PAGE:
Why Larry Kotlikoff Changed His Mind on Reverse Mortgages
The retirement expert was skeptical of these loans but now thinks retirees should give them a second look.
Reverse mortgages are a controversial source of retirement cash flow. The loans come with high fees, can place a burden on heirs and can be a vehicle for unscrupulous lenders to defraud seniors.
But others liken it to an annuity that provides free rent long after the house is paid off. This group includes economist Larry Kotlikoff, who was a guest on a recent webinar discussing reverse mortgages.
A onetime opponent, he now has changed his mind.
“I was always very skeptical, probably because [RMs] seemed complicated and I always worried about the issue of people having to move and having to pay back what I thought was going to be a big bill,” Kotlikoff said in the webinar. “[However] the median home equity of people 65 and older is about $150,000 [and] that’s a big number compared to their net worth.”
With a RM, that “trapped” home equity can be utilized.
Morningstar’s director of retirement research, David Blanchett, was equally positive: “Conceptually, they (obviously) make a lot of sense,” he told ThinkAdvisor in an email. “The home is one of the largest assets for many retirees, and therefore being able to utilize that asset to fund retirement spending is something that should be considered, especially since it enables the retiree to live in the house” for the rest of their life.
Only about 3% of retirees currently use reverse mortgages and 5% plan to in the future, making them the least common source of retirement income, Blanchett says, citing the Society of Actuaries 2015 Risks and Process of Retirement Survey. (Those numbers barely budged in the 2019 survey.)
Pros and Cons
To do an RM, clients must be 62 or older and have 50% equity in their home (for a government-protected RM). Yet they still own their home, and they must pay taxes, insurance and upkeep on the home.
Tom Dickson of Financial Experts Network, who hosted the webinar, pointed out some other positive RM aspects.
- An RM allows a client to convert that home equity, or “trapped equity,” into tax-free cash.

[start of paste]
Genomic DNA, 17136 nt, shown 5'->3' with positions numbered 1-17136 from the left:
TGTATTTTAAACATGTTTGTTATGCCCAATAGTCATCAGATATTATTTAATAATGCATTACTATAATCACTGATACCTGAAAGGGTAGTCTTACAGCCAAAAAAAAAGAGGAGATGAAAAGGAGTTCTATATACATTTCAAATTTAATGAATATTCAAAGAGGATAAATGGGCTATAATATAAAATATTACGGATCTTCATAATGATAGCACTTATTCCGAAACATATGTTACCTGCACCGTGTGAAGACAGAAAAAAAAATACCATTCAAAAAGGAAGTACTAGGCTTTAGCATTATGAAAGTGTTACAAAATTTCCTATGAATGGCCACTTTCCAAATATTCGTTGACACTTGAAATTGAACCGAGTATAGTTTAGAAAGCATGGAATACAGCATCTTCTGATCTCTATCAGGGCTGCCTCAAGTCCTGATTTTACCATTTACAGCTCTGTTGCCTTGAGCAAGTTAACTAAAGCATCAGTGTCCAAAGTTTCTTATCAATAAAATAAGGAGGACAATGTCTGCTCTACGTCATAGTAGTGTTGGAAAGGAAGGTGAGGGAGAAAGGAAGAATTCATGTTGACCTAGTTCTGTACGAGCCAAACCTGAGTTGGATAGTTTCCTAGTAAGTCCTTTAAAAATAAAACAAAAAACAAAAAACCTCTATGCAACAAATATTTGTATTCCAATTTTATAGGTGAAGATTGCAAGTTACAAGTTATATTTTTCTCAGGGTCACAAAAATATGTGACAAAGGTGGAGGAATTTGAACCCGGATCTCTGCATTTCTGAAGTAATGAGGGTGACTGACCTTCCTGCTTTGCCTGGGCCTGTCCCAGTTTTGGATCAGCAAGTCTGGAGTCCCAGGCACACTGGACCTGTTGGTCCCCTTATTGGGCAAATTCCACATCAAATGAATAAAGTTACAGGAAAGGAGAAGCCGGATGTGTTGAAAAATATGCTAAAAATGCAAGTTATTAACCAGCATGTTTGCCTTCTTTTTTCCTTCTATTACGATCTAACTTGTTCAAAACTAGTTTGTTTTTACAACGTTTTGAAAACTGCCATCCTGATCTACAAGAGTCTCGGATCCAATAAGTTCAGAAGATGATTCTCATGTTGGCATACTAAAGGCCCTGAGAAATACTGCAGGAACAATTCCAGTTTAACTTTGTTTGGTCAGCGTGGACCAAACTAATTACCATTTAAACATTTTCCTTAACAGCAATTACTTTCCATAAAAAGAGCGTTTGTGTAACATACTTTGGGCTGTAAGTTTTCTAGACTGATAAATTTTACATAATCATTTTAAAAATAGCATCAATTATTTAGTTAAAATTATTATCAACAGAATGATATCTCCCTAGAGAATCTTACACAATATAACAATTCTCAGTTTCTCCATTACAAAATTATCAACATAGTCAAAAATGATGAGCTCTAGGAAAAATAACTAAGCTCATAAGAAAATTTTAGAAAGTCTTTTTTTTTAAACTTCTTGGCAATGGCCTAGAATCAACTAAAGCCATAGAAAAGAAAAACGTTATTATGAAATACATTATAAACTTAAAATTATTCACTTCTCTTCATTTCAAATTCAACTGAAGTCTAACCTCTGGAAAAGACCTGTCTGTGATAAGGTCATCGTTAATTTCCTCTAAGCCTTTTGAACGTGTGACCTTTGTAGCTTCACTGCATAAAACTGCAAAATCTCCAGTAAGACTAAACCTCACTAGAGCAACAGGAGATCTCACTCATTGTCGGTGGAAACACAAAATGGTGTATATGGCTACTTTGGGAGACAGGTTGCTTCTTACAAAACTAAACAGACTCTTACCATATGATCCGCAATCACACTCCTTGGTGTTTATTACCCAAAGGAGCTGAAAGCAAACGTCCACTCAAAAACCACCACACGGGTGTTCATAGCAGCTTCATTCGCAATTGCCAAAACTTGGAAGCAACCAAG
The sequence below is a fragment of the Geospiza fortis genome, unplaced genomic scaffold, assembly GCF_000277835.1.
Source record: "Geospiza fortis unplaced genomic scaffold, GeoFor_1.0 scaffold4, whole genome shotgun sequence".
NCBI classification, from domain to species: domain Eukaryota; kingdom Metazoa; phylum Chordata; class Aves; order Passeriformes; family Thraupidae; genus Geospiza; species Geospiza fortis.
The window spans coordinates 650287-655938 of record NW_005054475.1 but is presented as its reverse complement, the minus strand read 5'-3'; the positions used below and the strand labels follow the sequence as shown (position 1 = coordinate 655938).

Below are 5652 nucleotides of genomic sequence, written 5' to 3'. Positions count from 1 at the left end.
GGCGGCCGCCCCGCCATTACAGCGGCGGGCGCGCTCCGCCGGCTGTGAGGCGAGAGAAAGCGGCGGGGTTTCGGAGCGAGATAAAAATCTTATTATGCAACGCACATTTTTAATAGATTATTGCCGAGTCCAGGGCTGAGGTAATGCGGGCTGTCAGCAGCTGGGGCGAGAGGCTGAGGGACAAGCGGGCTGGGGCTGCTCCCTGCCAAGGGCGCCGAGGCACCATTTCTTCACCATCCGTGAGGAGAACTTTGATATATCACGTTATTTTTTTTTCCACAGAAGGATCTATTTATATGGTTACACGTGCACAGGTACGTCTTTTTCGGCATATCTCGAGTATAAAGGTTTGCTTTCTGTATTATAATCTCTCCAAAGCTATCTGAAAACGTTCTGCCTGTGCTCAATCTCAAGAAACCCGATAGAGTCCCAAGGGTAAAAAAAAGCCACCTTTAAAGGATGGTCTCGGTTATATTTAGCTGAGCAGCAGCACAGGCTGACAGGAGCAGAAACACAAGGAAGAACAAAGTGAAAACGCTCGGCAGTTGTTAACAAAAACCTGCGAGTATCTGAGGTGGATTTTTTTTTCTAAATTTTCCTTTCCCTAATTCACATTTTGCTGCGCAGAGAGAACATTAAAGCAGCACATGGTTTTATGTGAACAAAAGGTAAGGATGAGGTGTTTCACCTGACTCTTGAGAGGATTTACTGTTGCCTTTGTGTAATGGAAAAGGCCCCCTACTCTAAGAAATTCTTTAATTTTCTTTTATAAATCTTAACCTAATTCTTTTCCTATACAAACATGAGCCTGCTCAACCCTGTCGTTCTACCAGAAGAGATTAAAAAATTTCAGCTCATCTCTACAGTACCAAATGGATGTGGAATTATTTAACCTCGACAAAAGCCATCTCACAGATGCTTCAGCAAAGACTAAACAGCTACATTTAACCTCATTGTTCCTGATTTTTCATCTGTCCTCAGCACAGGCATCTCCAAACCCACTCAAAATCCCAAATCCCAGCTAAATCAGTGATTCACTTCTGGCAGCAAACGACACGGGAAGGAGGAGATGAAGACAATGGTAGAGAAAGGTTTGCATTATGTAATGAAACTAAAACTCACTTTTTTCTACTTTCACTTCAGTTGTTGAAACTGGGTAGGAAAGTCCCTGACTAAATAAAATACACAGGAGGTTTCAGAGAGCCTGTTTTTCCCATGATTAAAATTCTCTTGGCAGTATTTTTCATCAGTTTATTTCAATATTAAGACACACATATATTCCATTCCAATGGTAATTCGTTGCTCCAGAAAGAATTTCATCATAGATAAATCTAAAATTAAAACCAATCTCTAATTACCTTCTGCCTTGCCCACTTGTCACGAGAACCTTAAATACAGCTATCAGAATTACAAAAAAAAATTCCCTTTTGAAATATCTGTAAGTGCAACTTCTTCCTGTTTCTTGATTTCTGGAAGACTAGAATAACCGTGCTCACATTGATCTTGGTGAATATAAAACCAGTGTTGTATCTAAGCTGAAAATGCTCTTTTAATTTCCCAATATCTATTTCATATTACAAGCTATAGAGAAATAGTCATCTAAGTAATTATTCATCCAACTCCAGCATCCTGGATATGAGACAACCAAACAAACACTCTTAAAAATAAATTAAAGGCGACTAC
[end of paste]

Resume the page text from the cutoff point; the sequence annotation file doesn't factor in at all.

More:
- The most popular form of RMs (99%) are those backed by federal government. For couples, only one partner must be 62 or older to qualify. Those age 60 and older can qualify for proprietary reverse mortgages (or jumbo RMs).
- Single-family homes, condos, townhomes and 2-4 unit apartment buildings (with owner occupying one unit) are eligible. The home must be a primary residence.
- No monthly payment is required.
- This is the only residential loan that comes with non-recourse protection, usually a factor in commercial loans. For example, a couple lives in a home until they die. When their heirs sell the home for more than what it costs to pay off the RM, they keep the proceeds of the sale. If the RM is larger than what they can sell home for, the heirs (or even homeowners if still living) would not be responsible for making up that deficit — that’s where the Federal Housing Administration comes in.
Also, RMs come with some safeguards:
1) If the client wants to repay the loan at any time, there is no additional cost;
2) Neither owner or their children will ever owe more than the house is worth;
3) Those considering RMs must receive counseling from an unbiased, FHA-approved third-party counselor;
4) The lender evaluates borrowers’ ability to pay taxes and insurance;
5) Origination fees are regulated by the government.
How Much Can a Reverse Mortgage Borrower Get?
How much a client is qualified for depends on multiple factors:
- Appraised value of the home (the FHA lending limit varies by county but tops out at $822,375), multiplied by the principal limit factor (derived from the age of the youngest borrower) multiplied by interest rate (determined by margin plus CMT, or constant maturity Treasury, index). Owners should get at least three interest rate estimates.
- For example, a 62-year-old with a $400,000 home could borrow about $191,763, depending on interest rate. In this case it was 2.32%.
- In today’s low interest rate environment, there is an inverse relationship between interest rates and how much clients qualify for.
How do Reverse Mortgage Payouts Work?
Payouts can happen in four ways: monthly payments for life, lump sums, monthly payments for a fixed period, or as a line of credit.
Also, the owner will always get the original value of the loan, even if the home value declines — for example, if the neighborhood starts to go downhill due to location or climate change (fire or rising sea level) .
Further, after the loan is paid out, the owner still can live in the home rent-free.
Blanchett noted that “Considering [RMs] as a potential asset will obviously improve any kind of retirement scenario (free money!), but many retirees view the home as an asset of last resort (e.g., for health care expenses) and a bequest to pass down to heirs, so effectively ‘selling it’ isn’t something many are interested in considering.”
(Pictured: Larry Kotlikoff)